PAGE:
6. The contention of the petitioner cannot be accepted because the preamble of the Act clearly shows that it is intended to be amended and codified certain parts of the law relating to minority and guardianship among Hindus and it is only in respect of the points and matter specifically dealt with in it that the law relating to minority and guardianship among Hindus is codified in this enactment, i.e. the Hindu Minority and Guardianship Act, 1956. The enactment does not purport to give the whole law on the subject of guardianship. S. 2 of the Act states in explicit terms that the provisions of the Act are supplemental to and are to be read as additional to and not in derogation of those contained in the Guardians and Wards Act of 1890 which is the principal enactment on the subject. The Act is principally intended to declare as to who are the persons entitled to act as the natural guardians of a Hindu minor in respect of the person and property of the minor and to impose certain restrictions on the powers of such guardians. It is, therefore, both a codifying and a supplemental enactment and its provisions must be read in the context of the law laid down in the Guardians and Wards Act, 1.890.
7. Section 6 of the Act lists out the natural guardians of a minor while S. 8 defines the powers of those natural guardians. S. 9 deals with testamentary guardians and their powers. The Act does not make it incumbent for any of these persons to obtain a certificate of guardianship from court. The powers of natural and testamentary guardians cease on the, minor's- completion of the age of eighteen years. But if a guardian of the person or property is appointed or declared by a court or superintendence of his property is assumed by the Court of Wards, the minor shall be deemed to have attained majority on the completion of twenty one years, despite the, overriding effect of the Hindu Minority and Guardianship Act over other Acts. The reason is that the Hindu-Minority and Guardianship Act deals only with natural and test guardians and their powers cease on the appointment of a certified guardian. or the, assumption of superintendence by a Court of Wards. Therefore, the Hindu Minority and Guardianship Act virtually leaves the age of majority of a Hindu Minor unaffected. In this view of the matter, the provisions of S. 3 of the Majority Act which provides the age of 21 as the age of minority in cases where the court guardian has been appointed for the person or property of a minor cannot (sic) be said to override the rule of majority, i.e. 18 years fixed under the Hindu Minority and Guardianship Act, 19S6. The overriding effect of the latter Act comes in only in case of inconsistency between its provisions and any other law in force immediately before its, commencement. Similar view has been taken by the Madras High Court in the case of Swaminathan v. Angayarkanni Ammal, reported in AIR 1964 Mad 11.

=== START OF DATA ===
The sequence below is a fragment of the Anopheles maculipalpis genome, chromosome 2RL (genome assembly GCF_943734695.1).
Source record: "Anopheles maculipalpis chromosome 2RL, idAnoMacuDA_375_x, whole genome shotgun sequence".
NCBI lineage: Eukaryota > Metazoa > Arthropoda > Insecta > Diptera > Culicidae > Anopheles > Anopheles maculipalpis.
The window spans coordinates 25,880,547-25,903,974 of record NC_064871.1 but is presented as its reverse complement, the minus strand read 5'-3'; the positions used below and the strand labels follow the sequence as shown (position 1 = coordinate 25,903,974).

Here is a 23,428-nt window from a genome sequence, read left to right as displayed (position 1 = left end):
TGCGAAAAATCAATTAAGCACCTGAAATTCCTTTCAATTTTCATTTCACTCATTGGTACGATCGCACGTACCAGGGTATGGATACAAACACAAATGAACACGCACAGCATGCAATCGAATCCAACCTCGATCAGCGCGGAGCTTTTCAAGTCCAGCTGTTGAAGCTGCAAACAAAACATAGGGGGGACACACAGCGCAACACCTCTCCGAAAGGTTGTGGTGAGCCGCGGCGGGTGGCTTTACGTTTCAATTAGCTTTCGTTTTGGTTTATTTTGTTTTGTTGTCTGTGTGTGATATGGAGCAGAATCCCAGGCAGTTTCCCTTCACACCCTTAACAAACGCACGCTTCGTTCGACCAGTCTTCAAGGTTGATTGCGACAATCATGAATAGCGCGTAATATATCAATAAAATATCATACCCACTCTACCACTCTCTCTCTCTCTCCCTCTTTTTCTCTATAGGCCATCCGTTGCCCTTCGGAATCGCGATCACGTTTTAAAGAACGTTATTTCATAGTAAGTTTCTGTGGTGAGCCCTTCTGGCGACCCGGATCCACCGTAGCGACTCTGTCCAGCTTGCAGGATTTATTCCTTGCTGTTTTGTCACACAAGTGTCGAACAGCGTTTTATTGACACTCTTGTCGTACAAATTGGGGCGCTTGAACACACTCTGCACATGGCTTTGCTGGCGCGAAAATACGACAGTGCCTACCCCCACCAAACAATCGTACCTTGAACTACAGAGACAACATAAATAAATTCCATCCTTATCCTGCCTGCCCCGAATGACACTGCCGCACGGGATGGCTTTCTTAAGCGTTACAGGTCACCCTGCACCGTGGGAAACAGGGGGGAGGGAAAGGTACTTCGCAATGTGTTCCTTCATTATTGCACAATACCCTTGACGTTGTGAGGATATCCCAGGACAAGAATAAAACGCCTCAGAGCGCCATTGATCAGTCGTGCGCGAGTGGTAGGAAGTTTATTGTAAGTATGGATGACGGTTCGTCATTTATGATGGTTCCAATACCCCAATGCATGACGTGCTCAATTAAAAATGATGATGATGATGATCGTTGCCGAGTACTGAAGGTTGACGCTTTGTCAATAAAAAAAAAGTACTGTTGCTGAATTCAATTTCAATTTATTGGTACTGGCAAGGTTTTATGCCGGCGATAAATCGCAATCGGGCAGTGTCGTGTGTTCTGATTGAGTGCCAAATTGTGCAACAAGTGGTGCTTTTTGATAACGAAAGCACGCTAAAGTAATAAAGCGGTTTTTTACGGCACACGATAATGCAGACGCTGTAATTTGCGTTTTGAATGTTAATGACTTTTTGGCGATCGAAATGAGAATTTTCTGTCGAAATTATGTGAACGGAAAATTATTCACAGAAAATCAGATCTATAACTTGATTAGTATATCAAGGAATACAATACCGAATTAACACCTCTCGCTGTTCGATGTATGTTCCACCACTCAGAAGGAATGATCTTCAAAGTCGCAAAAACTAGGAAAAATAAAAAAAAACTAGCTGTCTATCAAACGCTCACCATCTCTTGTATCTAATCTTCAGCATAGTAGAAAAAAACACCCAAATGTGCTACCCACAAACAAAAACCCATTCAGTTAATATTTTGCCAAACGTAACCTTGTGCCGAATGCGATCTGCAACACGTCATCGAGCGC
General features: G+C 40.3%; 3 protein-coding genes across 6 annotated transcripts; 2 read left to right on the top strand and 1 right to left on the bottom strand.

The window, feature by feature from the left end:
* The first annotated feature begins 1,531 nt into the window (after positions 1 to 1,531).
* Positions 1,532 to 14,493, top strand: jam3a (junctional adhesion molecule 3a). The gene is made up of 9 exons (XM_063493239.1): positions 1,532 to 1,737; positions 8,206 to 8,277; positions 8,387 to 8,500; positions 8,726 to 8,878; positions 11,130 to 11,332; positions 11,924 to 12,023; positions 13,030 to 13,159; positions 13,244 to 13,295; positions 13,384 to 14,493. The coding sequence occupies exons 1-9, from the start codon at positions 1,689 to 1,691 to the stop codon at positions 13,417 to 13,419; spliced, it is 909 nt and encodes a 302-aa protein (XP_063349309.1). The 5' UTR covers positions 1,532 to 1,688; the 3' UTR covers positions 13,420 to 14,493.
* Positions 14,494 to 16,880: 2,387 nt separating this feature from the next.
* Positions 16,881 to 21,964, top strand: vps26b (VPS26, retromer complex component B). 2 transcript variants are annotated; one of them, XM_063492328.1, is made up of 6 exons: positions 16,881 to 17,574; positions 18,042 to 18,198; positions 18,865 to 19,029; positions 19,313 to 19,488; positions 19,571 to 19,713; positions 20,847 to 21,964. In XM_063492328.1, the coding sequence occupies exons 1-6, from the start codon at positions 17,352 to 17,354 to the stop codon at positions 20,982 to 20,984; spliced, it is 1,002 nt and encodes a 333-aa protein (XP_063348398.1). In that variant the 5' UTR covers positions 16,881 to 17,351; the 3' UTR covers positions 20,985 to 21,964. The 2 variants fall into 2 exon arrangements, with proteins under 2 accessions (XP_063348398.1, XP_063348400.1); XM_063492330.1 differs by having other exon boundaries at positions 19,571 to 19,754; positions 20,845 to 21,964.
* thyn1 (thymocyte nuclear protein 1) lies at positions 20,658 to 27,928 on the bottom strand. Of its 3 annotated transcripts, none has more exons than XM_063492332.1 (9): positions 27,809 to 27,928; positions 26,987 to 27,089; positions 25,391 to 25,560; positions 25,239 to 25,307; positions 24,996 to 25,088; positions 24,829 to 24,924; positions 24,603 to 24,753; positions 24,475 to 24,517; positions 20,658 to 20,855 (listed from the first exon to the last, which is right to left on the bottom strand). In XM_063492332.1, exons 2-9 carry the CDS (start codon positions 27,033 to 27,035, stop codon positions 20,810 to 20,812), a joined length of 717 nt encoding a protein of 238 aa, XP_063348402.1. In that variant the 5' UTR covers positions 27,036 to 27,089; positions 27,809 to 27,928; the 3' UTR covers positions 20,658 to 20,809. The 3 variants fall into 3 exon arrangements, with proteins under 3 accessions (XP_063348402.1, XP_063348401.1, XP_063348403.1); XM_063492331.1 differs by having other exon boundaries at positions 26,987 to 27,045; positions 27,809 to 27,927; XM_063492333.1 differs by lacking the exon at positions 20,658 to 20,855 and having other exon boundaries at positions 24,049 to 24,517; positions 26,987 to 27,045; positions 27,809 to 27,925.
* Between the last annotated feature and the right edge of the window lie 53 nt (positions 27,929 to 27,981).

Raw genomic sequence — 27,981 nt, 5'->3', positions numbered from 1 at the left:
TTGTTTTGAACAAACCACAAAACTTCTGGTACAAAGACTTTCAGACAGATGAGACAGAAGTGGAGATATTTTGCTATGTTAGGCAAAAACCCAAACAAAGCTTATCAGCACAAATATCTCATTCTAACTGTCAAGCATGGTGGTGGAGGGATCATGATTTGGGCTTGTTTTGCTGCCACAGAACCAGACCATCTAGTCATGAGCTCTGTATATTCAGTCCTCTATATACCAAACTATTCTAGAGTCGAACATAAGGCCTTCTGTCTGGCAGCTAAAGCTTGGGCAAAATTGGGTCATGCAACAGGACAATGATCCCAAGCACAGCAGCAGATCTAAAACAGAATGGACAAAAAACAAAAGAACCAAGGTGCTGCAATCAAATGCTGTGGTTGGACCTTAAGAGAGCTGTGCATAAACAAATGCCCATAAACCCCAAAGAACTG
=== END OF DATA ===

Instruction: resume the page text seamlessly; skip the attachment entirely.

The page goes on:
8. In above view of the matter, the contention that the provisions of the Act would be applicable and that the petitioner has attained majority on completion of 18 years of age and therefore the amount deposited be released cannot be accepted. There is no dispute with regard to the fact that the petitioner has not attained the age of 21 years. It is also not disputed that the Court has assumed the superintendence over the property of the petitioner before he attained the age of 18 years. Therefore, he cannot be said to be major, till he attains the age of 21 years. Hence, the application is rejected at this stage.
9. Petition dismissed.